Current macroeconomic news doesn’t give optimists much to be excited about. Interest rate increases, which were intended to tame the highest inflation rate the US has seen since the beginning of the 1980’s, target one primary sector: housing and housing materials. The 75 basis point increases that the federal government announced at their last meeting led to a significant rise in mortgage rates and an apparent cooling in housing starts.
RISI projections indicate that housing starts will decline by seven percent this year before rebounding slightly by two percent next year. A seven percent decline in housing starts would suggest housing starts of 1.496 million for 2022. Looking back, this is a housing start rate that we would have been ecstatic to see almost any time in the last decade.
The financial crisis in 2009 led to a complete collapse of the housing market to under 550,000 starts at its lowest point. It took the housing market the entire decade to reach 1.4 million starts again. In fact, the average annual new house starts since 1959 is 1.43 million starts. While mortgage rates are going up, it is generally recognized that the US is short 1.5 million homes due to under-building from 2010 to 2020.
The rate of increase for rents has slowed, but rents are still increasing. The big question is whether the demand for housing will overcome the cost of construction at higher rates.
Our largest production product, ½” 4-ply CDX, hit a 2022 high price of $1,285/msft at the beginning of March, but has been on a relatively consistent downward trajectory since then. Half inch CDX gave up 50 percent of its value over three months, mirroring the decline in lumber prices. The last two weeks have shown more strength, as buyers took advantage of the steep decline in prices before what has traditionally been a good sales period for building materials. We believe we have hit bottom as prices have increased from two weeks ago.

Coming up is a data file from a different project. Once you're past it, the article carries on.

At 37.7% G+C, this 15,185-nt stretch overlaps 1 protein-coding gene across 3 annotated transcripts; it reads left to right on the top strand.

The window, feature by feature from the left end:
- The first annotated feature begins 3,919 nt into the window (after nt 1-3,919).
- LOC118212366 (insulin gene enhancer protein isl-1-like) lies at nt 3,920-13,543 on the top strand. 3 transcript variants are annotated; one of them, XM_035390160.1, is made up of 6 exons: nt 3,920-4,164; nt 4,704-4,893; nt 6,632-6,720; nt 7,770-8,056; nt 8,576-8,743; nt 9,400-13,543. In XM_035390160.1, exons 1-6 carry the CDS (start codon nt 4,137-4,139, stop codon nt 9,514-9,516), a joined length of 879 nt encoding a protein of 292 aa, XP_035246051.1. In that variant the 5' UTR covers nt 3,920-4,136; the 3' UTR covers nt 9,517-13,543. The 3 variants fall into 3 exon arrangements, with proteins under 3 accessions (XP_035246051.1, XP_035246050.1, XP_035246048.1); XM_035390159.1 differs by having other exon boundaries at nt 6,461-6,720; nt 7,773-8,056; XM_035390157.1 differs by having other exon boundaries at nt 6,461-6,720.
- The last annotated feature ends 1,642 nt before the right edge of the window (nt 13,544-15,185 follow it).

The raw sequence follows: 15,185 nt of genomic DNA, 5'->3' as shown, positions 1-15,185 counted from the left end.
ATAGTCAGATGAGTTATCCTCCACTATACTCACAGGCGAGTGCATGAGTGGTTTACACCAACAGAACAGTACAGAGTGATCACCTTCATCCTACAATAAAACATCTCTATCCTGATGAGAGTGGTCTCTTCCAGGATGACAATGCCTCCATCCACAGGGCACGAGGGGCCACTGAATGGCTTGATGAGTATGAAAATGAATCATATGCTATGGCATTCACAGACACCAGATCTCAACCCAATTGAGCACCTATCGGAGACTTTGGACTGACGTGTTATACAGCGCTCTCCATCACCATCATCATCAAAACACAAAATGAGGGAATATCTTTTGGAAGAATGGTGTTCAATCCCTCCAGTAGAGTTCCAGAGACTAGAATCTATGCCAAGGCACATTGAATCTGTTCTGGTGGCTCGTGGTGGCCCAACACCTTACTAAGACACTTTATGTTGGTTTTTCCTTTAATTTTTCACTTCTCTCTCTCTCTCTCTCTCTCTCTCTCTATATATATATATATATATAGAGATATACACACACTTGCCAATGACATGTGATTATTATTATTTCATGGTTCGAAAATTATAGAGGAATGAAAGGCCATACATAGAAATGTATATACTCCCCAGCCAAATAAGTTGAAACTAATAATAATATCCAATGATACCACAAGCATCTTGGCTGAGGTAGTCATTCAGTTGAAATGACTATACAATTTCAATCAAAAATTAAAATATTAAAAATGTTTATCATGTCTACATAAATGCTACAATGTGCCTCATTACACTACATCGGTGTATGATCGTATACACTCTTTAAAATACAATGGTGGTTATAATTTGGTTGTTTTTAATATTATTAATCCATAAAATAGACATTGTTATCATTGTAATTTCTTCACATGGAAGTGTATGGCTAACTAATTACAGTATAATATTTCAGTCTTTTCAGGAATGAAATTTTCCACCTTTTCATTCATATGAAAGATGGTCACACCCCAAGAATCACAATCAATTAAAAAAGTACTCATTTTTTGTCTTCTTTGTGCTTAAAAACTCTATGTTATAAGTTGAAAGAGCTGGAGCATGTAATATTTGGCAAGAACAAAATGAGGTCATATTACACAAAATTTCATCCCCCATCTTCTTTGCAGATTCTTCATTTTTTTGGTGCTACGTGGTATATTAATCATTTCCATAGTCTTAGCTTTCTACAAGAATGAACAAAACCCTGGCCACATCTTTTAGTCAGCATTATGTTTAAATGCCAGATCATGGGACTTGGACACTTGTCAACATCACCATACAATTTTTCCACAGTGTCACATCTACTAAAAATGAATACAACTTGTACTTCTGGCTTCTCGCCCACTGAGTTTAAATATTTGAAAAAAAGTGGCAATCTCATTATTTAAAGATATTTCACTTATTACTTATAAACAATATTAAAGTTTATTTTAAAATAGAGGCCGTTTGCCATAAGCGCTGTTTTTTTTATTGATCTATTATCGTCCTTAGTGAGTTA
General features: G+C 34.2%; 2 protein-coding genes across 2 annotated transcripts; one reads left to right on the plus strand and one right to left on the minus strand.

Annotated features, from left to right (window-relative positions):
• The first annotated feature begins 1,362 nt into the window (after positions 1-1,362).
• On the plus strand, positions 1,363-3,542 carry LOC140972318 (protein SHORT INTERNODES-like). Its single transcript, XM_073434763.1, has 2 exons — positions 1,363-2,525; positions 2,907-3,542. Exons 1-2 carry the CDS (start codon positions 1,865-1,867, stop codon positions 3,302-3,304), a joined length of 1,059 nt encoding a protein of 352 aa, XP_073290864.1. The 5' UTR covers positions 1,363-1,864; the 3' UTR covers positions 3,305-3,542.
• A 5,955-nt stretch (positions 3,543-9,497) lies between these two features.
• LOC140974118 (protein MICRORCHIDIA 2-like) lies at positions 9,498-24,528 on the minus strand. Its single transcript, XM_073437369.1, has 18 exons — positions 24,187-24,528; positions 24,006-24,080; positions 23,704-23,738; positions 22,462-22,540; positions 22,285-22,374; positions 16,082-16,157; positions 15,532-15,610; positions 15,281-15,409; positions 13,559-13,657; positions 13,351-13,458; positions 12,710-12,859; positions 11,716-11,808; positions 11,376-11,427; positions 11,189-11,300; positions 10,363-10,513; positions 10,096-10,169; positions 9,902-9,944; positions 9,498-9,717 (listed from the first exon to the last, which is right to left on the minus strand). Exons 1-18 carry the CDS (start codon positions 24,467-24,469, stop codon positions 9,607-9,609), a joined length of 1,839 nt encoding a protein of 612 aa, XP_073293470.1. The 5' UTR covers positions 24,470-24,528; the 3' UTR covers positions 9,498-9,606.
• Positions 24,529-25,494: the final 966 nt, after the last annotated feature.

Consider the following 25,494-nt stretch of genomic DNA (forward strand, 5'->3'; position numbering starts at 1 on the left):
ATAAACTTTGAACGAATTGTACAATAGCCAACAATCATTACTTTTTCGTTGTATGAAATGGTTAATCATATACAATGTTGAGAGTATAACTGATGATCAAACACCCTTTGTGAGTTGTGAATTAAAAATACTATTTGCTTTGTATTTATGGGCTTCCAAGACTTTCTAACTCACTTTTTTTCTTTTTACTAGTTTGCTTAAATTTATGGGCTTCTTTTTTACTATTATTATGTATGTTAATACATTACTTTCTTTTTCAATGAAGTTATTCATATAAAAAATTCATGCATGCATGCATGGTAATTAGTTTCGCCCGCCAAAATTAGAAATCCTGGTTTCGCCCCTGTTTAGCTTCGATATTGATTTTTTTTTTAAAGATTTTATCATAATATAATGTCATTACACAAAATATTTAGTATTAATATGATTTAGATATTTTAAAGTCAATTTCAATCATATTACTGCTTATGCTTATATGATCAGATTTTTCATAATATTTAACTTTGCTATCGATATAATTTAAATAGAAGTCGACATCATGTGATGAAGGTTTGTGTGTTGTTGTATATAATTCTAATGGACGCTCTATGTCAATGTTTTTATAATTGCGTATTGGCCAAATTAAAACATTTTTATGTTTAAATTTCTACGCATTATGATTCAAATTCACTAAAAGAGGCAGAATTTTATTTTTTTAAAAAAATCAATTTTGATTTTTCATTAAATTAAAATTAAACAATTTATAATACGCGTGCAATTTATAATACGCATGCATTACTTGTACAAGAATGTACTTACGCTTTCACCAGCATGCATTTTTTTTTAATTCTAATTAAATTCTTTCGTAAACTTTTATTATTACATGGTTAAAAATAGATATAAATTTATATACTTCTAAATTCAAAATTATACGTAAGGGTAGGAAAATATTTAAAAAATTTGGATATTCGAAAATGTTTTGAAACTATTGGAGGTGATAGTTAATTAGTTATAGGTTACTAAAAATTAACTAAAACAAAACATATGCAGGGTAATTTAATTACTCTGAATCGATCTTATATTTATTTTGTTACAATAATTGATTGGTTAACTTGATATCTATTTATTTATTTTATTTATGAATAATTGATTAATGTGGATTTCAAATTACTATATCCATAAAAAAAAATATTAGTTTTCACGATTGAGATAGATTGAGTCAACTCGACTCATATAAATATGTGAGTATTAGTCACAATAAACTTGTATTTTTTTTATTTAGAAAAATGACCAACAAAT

Buyers are still cautious and only buying what they need as they need it. In many cases, plywood is shipped directly to the job site instead of diverting through distribution yards, reflective of the just-in-time mentality of the market right now. We have seen just-in-time purchasing cut both ways in the market, so it will be interesting to see how it plays out this time.
Plywood is currently being pinched between lower panel prices and persistently high veneer costs. The marketplace for engineered veneers is still extremely strong and demand has yet to slacken. Random Lengths indicates lowering veneer prices sympathetically for plywood producers, but does not adequately reflect the strength of the LVL market or stubbornly high log costs. Engineered wood is still the product of the future and the fastest growing sector of the wood products market. Fortunately, we produce a large quantity of engineered veneers for the markets, so demand has kept our plants operating during the lull in plywood sales.
Log costs have increased over the last couple of months, which provides little incentive for veneer producers to significantly lower their pricing. We are anticipating stubbornly high log costs as the supply is diminished due to reduced salvage timber available and lower long-term supply due to government regulation and activist intervention. Costs of all other inputs for our products continue to increase; we are not immune to the current inflation problems.
We anticipate being on a straight-time schedule at most facilities going forward. We are at balance between production and demand considering the current market conditions.
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